From The Asian Reporter, V30, #06 (May 4, 2020), pages
Kauai mayor imposes curfew, then entertains
fellow bored residents
By Jennifer Sinco Kelleher
The Associated Press
HONOLULU — When a curfew goes into effect each night for one
county in Hawai‘i, the mayor gets bored — and posts videos on
And his constituents? They’re entertained.
"Our mayor is bettah than yours!!" one woman commented,
responding to Kauai mayor Derek Kawakami’s stiff but earnest
version of the Renegade to the rap song "Lottery," one of the
most popular dances on social media.
In other videos, posted to his personal Facebook and
Instagram accounts, he creates a mask out of a t-shirt and makes
Even before Hawai‘i governor David Ige issued a statewide
stay-at-home order to curb the spread of the coronavirus,
Kawakami set a 9:00pm to 5:00am curfew for his county, which
includes the islands of Kauai and Niihau.
The videos, the 42-year-old mayor explains on Facebook, are
meant to "break the boredom together as a community." And they
seem to have succeeded.
A video he posted April 4 of him dancing generated thousands
of shares and hundreds of comments on Facebook.
"And if you’re wondering why I’m out of breath and why I’m
sweating," he says after his Renegade dance, "because that was
like take 1,022."
Kawakami also uses his videos for some serious commentary,
including demonstrating the proper way to remove disposable
gloves, which he’s seen left behind in shopping carts and
"And please folks throw your opala away," he says,
using the Hawaiian word for trash.
"We no leave our trash for somebody else pick up," he says in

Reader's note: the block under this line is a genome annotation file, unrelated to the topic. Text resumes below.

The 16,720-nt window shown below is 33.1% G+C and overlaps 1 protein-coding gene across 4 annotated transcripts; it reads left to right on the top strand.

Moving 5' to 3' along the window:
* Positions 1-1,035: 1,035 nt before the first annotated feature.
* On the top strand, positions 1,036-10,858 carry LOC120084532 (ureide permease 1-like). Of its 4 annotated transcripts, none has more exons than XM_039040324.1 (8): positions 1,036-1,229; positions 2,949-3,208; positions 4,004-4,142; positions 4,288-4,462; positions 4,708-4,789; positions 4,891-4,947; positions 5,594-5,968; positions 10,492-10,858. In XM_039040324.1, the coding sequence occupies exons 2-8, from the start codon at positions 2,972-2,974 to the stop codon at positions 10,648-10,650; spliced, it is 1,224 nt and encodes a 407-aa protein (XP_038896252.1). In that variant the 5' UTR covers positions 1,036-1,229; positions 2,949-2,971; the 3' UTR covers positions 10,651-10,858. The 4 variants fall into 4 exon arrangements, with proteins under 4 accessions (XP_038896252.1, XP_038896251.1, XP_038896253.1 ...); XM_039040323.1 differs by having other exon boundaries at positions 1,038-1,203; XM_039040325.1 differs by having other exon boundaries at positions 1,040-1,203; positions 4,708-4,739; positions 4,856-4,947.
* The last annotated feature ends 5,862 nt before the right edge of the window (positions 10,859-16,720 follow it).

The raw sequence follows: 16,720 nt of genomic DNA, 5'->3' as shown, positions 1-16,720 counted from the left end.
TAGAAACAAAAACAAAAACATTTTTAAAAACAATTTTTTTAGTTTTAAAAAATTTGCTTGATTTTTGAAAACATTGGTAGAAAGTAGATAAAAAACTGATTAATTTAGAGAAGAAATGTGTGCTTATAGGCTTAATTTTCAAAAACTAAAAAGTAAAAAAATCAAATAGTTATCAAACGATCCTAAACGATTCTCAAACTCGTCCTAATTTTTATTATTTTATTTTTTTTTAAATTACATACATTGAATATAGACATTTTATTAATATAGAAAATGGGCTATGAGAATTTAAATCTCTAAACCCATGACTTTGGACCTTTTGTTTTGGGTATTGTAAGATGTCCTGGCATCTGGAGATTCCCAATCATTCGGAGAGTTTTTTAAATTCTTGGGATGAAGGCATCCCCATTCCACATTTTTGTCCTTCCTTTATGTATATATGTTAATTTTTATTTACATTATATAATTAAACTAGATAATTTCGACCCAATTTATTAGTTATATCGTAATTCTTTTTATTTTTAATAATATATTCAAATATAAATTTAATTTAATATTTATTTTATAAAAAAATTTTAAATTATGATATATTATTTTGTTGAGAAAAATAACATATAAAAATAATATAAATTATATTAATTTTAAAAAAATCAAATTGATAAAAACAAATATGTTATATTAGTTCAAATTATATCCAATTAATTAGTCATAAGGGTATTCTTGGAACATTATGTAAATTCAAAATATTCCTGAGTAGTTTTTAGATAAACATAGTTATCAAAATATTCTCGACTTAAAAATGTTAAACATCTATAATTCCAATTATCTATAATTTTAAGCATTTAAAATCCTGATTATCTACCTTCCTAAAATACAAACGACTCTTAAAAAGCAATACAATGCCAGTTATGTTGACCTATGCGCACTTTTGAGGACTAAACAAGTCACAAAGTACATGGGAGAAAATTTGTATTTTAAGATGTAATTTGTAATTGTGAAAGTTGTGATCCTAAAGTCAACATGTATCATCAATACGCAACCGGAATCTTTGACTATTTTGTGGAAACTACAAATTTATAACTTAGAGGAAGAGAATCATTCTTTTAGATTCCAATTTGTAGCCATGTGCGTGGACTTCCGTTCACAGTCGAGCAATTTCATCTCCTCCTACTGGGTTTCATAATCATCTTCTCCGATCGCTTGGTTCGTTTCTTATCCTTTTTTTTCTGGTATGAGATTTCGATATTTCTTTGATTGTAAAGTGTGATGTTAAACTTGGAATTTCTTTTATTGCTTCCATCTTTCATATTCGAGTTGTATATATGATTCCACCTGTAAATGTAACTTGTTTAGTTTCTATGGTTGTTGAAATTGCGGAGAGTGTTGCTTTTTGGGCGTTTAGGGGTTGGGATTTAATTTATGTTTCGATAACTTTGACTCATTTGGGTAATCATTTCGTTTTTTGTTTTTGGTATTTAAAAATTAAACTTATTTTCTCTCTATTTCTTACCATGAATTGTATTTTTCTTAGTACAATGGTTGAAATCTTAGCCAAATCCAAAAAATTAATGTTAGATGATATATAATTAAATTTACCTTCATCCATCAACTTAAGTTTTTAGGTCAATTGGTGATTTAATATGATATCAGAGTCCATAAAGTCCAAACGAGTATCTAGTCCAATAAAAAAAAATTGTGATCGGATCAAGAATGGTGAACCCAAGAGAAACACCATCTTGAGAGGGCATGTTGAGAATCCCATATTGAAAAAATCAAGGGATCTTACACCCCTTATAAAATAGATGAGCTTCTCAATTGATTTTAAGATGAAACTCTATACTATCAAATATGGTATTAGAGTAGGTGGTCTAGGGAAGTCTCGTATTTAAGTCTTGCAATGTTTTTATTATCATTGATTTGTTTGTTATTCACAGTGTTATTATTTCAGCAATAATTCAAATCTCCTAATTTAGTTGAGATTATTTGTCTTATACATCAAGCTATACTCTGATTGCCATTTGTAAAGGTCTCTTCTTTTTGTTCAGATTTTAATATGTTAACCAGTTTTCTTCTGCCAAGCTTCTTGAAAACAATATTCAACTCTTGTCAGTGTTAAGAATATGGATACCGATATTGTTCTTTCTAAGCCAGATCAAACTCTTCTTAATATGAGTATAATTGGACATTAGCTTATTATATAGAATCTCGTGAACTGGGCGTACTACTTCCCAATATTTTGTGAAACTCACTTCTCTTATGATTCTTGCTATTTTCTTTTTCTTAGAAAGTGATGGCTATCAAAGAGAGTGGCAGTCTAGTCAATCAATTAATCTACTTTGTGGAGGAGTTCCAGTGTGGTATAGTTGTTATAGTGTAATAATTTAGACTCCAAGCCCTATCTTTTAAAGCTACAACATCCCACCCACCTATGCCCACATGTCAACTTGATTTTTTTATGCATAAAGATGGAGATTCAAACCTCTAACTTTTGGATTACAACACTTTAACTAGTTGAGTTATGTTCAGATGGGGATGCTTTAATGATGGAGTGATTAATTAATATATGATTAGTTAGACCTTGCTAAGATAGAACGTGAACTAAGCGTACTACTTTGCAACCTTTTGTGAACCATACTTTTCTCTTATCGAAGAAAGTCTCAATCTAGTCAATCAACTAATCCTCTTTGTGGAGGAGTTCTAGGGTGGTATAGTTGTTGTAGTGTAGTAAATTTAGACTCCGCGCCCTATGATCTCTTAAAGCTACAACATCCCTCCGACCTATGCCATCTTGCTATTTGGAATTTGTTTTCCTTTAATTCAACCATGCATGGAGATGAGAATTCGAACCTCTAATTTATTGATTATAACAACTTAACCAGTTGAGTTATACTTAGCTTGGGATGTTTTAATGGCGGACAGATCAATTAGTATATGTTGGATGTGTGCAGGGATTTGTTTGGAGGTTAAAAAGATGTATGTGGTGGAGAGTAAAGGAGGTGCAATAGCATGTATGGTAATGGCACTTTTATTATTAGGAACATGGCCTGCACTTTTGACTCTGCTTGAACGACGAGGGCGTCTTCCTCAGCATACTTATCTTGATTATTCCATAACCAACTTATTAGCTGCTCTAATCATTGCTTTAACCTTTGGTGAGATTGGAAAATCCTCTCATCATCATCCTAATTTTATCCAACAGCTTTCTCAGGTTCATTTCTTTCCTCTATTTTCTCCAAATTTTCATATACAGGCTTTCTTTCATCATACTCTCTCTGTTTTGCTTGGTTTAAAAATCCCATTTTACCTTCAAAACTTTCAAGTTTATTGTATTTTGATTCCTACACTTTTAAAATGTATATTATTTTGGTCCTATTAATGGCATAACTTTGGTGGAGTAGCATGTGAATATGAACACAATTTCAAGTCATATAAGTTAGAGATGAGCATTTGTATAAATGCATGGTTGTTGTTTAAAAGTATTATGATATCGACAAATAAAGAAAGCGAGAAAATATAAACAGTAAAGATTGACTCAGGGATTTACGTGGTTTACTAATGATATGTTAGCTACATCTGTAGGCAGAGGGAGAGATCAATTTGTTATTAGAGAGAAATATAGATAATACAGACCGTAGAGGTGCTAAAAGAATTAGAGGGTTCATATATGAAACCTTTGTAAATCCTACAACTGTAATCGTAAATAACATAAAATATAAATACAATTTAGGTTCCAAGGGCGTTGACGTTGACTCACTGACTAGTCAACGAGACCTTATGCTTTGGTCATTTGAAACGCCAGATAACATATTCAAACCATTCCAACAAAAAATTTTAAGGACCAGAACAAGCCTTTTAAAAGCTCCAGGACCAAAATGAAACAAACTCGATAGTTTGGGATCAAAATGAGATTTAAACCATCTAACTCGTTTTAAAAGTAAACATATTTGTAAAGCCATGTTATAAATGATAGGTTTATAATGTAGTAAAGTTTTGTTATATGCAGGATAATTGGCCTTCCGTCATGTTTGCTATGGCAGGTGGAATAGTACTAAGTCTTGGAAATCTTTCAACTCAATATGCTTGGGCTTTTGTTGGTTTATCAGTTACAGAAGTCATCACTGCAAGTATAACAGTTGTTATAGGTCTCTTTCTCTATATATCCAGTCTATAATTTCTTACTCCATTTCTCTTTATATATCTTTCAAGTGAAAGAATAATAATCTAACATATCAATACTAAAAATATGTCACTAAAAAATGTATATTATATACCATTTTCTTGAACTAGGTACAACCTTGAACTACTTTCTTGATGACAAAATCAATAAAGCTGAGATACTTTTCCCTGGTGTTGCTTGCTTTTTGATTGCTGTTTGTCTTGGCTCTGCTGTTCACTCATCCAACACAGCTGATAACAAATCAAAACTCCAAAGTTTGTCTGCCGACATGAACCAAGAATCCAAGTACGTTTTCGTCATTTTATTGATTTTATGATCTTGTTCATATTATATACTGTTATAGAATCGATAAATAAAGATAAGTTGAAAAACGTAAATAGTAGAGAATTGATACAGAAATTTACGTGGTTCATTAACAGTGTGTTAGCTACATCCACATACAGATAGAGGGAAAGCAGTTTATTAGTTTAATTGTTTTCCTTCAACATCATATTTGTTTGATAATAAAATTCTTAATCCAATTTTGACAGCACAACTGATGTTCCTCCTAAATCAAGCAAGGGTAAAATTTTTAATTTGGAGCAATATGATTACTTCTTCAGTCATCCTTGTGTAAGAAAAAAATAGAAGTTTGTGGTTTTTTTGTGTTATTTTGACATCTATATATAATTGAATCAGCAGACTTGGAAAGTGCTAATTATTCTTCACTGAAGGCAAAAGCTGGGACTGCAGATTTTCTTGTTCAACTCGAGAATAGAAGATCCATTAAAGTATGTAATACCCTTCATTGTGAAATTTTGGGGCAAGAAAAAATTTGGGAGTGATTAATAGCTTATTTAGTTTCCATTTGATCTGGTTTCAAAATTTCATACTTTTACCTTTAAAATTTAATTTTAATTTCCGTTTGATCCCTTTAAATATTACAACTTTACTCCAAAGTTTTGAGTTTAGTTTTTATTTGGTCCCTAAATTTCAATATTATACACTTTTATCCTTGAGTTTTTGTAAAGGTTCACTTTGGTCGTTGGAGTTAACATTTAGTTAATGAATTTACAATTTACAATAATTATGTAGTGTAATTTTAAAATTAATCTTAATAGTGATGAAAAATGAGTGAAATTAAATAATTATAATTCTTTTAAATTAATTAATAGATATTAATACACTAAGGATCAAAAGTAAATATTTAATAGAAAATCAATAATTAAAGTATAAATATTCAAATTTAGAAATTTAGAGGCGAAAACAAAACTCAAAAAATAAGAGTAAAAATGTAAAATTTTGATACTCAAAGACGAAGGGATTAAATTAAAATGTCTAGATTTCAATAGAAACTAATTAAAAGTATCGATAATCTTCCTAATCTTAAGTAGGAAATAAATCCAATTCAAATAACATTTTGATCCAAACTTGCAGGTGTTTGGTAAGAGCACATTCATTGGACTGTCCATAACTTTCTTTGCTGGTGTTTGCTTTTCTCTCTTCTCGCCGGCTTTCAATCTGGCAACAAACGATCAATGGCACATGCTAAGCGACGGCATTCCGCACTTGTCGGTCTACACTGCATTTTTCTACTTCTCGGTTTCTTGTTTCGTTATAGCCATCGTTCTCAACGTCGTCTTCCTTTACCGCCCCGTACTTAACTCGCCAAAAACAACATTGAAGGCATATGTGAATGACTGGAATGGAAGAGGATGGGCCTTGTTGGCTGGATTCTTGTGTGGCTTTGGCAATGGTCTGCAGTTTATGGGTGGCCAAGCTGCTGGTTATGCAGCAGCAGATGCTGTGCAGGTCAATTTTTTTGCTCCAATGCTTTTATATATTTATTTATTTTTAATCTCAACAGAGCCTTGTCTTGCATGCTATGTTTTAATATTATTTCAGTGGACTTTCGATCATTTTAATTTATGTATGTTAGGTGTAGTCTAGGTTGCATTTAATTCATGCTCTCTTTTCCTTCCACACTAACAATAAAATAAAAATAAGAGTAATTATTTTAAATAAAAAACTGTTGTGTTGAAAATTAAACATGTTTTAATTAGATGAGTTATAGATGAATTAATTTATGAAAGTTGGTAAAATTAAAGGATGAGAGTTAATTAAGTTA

Pidgin, Hawai‘i’s creole language that he slips in and out of
easily, reflecting his island roots.
He’s also garnered attention by publicly calling those who
defy quarantine orders "covidiots."
"I LOVE all your postings!" a woman commented on a video. "So
fun, so caring, so empathetic, and a blessing to us all, even us
who live on Oahu!!!"
Kauai resident Michael Miranda said the videos show a human
side to the mayor. "On the policy side, I appreciate all the
hard decisions he’s been making," Miranda said.
Miranda said Kawakami seemed to be "a couple steps ahead" of
Hawai‘i’s other counties — discouraging tourists from visiting
Kauai, even before a statewide 14-day quarantine for travellers
arriving in Hawai‘i went into effect.
For most people, the coronavirus causes mild or moderate
symptoms, such as fever and cough that clear up in two to three
weeks. For some, especially older adults and people with
existing health problems, it can cause more severe illness,
including pneumonia, and death. The vast majority of people
Popular Honolulu Star-Advertiser columnist Lee Cataluna wrote
in April that Kawakami "has emerged as one of the most decisive
and blunt political leaders in Hawai‘i" during the pandemic.
Many comments suggest he should be Hawai‘i’s next governor.
He said he’s not thinking about his political future.
"Throughout this whole challenging event, all that it’s done
for me is further solidified my heart where I belong," he said.
"And right now, it’s here on Kauai."
To view the video, visit <www.facebook.com/1258603938/videos/10222163546778497>.
While nonstop global news about the effects of the coronavirus
have become commonplace, so, too,
are the stories about the kindness of strangers and
individuals who have sacrificed for others. "One Good Thing" is
an AP continuing series reflecting these acts of kindness.